None of this works without stillness . . . One of the great teachings that I learned in India is that silence is the only true religion.16
During her time at the ashram, Gilbert had a meditative experience in which she says, “the scales fell from my eyes and the openings of the universe were shown to me.”17
Interestingly, Gilbert related a story of how a newfound meditating friend experienced “colors,” “sounds,” “whirling,” and “twirling” during his meditation times.18 This is a description of the kundalini (meaning serpent power in Hinduism) effect experienced by Yoga practitioners. Kundalini is said to be lying dormant, coiled at the base of the spine. When it is awakened and encouraged up the spinal passage it ultimately achieves cosmic union with the third eye. The serpent’s journey passes through ‘chakras’ or psychic centers. And mystical powers are aroused as it progresses. A similar experience led to mystic and Catholic priest Philip St. Romain hearing the voices of other beings, which he called his “inner adviser[s].”19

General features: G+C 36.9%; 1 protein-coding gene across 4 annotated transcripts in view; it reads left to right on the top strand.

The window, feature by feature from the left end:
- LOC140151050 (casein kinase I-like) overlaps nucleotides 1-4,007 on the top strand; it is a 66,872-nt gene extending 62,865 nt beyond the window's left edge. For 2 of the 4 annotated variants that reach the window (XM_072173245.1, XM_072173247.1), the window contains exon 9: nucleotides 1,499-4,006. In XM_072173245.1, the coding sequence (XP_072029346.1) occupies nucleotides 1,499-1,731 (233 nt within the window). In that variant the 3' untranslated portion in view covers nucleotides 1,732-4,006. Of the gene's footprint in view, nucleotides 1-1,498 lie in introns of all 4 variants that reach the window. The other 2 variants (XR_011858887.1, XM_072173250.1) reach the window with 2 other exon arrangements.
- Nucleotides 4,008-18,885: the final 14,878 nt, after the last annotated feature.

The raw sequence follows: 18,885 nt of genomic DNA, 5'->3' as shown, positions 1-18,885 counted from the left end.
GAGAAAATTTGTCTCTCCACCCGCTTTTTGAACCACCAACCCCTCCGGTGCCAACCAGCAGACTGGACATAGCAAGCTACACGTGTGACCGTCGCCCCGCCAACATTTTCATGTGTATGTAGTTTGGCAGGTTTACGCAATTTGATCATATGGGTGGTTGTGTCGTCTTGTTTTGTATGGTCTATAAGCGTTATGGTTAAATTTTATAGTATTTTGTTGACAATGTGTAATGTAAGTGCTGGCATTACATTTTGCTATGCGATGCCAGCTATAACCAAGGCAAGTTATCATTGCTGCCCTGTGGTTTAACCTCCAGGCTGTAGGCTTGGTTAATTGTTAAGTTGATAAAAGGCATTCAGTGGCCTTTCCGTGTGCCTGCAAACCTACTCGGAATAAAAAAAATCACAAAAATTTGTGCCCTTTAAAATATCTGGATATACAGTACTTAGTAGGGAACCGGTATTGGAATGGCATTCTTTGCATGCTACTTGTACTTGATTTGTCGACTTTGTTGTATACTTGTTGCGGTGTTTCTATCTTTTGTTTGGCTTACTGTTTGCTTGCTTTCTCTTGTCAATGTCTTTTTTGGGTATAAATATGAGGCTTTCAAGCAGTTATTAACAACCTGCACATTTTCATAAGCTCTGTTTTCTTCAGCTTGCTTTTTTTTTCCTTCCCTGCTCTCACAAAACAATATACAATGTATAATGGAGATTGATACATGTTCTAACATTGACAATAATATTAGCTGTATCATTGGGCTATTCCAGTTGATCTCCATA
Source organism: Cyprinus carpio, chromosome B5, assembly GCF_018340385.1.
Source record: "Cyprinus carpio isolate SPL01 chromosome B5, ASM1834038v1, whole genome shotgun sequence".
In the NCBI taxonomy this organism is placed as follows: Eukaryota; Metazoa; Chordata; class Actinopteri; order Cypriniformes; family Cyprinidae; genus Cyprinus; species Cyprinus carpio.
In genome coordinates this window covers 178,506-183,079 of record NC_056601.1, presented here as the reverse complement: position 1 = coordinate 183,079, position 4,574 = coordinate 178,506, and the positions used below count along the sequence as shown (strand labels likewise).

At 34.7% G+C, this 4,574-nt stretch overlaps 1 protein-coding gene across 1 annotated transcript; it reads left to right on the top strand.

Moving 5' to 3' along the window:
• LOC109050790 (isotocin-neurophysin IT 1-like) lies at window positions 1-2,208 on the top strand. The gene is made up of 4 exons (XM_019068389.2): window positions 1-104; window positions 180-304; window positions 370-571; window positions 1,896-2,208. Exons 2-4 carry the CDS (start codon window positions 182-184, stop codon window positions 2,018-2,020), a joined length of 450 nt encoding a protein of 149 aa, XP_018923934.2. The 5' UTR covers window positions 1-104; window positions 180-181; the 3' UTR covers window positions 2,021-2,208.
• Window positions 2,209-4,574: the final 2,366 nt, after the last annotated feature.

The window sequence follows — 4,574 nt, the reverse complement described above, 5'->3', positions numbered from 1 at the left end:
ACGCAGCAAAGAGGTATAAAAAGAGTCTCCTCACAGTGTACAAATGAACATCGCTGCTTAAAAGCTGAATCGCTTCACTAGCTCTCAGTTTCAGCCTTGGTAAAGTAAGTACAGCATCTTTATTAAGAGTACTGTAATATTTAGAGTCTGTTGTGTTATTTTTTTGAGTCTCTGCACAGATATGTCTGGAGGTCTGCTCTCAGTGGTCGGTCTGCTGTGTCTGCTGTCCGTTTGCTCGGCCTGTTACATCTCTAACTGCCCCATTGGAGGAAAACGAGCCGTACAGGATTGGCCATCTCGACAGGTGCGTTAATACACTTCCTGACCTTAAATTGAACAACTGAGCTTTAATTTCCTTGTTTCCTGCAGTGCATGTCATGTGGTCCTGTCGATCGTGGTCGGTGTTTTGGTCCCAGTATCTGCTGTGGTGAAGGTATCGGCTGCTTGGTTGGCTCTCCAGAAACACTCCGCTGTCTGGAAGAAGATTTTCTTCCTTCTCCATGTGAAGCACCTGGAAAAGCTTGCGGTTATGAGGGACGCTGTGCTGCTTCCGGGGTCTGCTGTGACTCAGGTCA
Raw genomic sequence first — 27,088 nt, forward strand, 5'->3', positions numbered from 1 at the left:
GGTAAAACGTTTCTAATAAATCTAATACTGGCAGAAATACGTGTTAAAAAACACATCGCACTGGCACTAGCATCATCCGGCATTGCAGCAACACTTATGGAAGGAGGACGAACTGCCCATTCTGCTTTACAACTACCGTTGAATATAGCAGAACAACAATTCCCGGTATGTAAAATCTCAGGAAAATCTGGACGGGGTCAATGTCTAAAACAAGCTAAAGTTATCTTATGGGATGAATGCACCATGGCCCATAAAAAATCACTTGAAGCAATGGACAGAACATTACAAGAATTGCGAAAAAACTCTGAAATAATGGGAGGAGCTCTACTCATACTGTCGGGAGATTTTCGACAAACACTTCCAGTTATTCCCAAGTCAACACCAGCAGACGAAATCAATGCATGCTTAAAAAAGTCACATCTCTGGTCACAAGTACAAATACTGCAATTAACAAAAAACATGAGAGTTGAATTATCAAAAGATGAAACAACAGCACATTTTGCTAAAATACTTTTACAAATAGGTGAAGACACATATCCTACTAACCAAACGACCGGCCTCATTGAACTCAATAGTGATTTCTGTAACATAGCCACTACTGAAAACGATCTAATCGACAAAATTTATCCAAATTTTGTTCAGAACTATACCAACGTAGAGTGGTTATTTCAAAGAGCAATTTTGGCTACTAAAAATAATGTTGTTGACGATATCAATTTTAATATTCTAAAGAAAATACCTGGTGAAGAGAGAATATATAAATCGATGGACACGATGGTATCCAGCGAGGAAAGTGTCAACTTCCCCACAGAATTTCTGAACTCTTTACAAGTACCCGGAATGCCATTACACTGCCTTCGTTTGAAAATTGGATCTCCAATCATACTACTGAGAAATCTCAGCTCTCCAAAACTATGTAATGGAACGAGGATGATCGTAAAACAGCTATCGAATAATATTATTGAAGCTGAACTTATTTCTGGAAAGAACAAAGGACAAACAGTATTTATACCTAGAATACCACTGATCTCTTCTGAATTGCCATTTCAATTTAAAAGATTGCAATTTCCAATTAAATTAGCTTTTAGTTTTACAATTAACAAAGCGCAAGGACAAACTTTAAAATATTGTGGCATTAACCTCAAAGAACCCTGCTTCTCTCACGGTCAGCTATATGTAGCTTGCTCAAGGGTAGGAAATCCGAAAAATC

Eat, Pray, Love was on the New York Times Best Sellers List for over 200 weeks and has sold over ten million copies thus far. Sadly, a popular Christian writer and speaker, Anne Lamott, wrote an endorsement for the book, which sits on the back cover. Lamott is best known for her own book, Traveling Mercies. Of Eat, Pray, Love she says: “This is a wonderful book, brilliant and personal, rich in spiritual insight.”20 But the “spiritual insight” from Gilbert’s book is the same “insight” the Hindu gurus teaching Yoga in India have been passing along to the masses for centuries.